Each TeachEngineering lesson or activity is correlated to one or more K-12 science, technology, engineering or math (STEM) educational standards.
All 100,000+ K-12 STEM standards covered in TeachEngineering are collected, maintained and packaged by the Achievement Standards Network (ASN), a project of D2L (www.achievementstandards.org).
In the ASN, standards are hierarchically structured: first by source; e.g., by state; within source by type; e.g., science or mathematics; within type by subtype, then by grade, etc.
- Use variables to represent two quantities in a real-world problem that change in relationship to one another; write an equation to express one quantity, thought of as the dependent variable, in terms of the other quantity, thought of as the independent variable. Analyze the relationship between the dependent and independent variables using graphs and tables, and relate these to the equation. (Grade 6) Details... View more aligned curriculum... Do you agree with this alignment? Thanks for your feedback!
- Fluently add, subtract, multiply, and divide multi-digit decimals using the standard algorithm for each operation. (Grade 6) Details... View more aligned curriculum... Do you agree with this alignment? Thanks for your feedback!
- Use units as a way to understand problems and to guide the solution of multi-step problems; choose and interpret units consistently in formulas; choose and interpret the scale and the origin in graphs and data displays. (Grades 9 - 12) Details... View more aligned curriculum... Do you agree with this alignment? Thanks for your feedback!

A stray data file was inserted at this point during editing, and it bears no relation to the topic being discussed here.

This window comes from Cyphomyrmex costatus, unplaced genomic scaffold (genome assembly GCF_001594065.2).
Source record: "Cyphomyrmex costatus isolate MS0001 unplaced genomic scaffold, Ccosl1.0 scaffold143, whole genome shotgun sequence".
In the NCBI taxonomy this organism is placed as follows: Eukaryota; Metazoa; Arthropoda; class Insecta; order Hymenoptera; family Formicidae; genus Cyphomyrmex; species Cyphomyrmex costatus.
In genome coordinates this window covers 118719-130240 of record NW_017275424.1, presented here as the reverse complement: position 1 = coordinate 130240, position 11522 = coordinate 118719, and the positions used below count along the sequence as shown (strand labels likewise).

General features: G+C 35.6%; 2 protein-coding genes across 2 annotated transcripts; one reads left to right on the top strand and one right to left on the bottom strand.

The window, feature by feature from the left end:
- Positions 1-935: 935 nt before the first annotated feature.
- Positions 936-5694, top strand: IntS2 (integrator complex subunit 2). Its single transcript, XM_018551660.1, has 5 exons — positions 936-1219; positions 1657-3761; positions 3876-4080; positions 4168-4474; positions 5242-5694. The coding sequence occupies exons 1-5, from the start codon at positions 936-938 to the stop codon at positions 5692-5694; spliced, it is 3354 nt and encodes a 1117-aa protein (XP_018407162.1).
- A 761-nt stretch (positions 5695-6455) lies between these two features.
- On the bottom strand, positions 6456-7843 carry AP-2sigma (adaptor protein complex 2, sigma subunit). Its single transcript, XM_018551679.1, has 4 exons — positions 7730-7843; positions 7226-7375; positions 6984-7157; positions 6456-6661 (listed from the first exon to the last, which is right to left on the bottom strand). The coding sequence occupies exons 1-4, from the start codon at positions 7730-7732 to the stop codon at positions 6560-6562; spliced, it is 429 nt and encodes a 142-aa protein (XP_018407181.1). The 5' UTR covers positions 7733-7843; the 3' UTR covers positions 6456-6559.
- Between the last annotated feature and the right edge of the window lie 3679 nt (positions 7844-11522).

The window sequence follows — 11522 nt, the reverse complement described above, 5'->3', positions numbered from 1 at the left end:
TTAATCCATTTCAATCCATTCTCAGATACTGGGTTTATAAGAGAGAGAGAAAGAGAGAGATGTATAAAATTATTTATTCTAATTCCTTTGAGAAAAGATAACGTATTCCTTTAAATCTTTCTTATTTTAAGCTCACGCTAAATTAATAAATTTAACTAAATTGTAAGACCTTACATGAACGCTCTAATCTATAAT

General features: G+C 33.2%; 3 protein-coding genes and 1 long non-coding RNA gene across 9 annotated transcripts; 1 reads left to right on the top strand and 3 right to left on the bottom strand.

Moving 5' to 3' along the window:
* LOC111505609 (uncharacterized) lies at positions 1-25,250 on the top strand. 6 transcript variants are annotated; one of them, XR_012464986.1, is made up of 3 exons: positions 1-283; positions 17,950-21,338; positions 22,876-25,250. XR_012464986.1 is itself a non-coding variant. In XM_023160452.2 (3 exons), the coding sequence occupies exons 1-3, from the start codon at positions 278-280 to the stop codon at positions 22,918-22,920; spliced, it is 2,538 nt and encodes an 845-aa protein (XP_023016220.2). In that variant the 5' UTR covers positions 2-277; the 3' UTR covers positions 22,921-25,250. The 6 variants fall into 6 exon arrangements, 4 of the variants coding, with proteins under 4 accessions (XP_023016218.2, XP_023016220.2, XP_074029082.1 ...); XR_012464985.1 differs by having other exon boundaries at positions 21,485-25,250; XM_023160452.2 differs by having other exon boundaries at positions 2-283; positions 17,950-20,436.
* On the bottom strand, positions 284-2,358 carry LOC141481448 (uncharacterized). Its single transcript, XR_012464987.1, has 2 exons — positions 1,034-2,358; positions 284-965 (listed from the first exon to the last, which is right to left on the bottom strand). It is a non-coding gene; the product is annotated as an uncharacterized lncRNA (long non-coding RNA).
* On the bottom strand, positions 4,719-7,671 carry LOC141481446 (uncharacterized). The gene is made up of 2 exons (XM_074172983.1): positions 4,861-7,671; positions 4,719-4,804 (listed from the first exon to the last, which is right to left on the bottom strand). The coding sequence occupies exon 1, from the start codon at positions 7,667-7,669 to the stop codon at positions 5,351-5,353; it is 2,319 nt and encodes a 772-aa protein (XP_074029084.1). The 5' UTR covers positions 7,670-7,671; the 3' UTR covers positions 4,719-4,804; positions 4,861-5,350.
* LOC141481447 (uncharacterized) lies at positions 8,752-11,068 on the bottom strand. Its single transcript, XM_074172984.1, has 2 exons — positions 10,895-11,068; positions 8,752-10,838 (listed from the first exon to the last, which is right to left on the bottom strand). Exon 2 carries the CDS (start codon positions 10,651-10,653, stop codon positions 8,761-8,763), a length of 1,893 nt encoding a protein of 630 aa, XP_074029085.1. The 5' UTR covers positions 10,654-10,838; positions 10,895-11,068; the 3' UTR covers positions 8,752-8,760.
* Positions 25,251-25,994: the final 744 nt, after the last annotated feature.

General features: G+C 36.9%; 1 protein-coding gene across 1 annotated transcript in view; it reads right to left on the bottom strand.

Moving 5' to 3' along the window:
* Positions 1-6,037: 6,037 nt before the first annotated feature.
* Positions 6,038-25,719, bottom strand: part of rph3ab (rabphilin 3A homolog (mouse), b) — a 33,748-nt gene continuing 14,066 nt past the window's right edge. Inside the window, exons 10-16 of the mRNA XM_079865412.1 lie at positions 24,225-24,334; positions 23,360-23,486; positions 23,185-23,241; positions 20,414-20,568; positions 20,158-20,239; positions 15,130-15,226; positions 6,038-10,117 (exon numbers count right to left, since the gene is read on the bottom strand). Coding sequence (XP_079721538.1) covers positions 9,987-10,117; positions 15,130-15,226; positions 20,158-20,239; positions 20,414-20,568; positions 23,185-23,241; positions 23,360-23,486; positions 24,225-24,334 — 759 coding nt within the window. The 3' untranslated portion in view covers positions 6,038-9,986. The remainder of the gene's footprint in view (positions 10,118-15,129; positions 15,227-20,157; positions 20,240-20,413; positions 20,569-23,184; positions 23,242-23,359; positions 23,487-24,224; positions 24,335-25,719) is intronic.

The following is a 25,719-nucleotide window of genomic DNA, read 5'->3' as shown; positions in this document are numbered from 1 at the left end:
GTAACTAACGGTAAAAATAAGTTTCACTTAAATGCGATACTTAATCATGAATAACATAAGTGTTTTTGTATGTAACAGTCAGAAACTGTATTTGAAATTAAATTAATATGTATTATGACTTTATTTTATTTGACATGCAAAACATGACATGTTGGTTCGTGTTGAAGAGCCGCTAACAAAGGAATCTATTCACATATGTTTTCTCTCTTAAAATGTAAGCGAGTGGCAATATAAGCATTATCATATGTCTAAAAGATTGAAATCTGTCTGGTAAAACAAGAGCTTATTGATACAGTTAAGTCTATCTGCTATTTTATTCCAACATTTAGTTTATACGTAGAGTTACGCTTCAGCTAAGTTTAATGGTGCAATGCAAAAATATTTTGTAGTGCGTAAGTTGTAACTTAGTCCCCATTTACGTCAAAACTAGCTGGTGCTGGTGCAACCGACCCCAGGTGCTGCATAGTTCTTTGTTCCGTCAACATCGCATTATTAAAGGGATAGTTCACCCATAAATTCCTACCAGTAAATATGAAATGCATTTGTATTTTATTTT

- Understand that by similarity, side ratios in right triangles are properties of the angles in the triangle, leading to definitions of trigonometric ratios for acute angles. (Grades 9 - 12) Details... View more aligned curriculum... Do you agree with this alignment? Thanks for your feedback!
- Solve real-world and mathematical problems involving the four operations with rational numbers. (Grade 7) Details... View more aligned curriculum... Do you agree with this alignment? Thanks for your feedback!
- Solve linear equations and inequalities in one variable, including equations with coefficients represented by letters. (Grades 9 - 12) Details... View more aligned curriculum... Do you agree with this alignment? Thanks for your feedback!
Each student (or group) needs:
- computer with Microsoft Office® Excel® installed
- Sextant Corrections Excel® File, loaded on the computer
- Sextant Corrections Worksheet, one per student or one per group; if working in groups, the teacher determines whether each student gets a worksheet to complete or if students complete one worksheet per group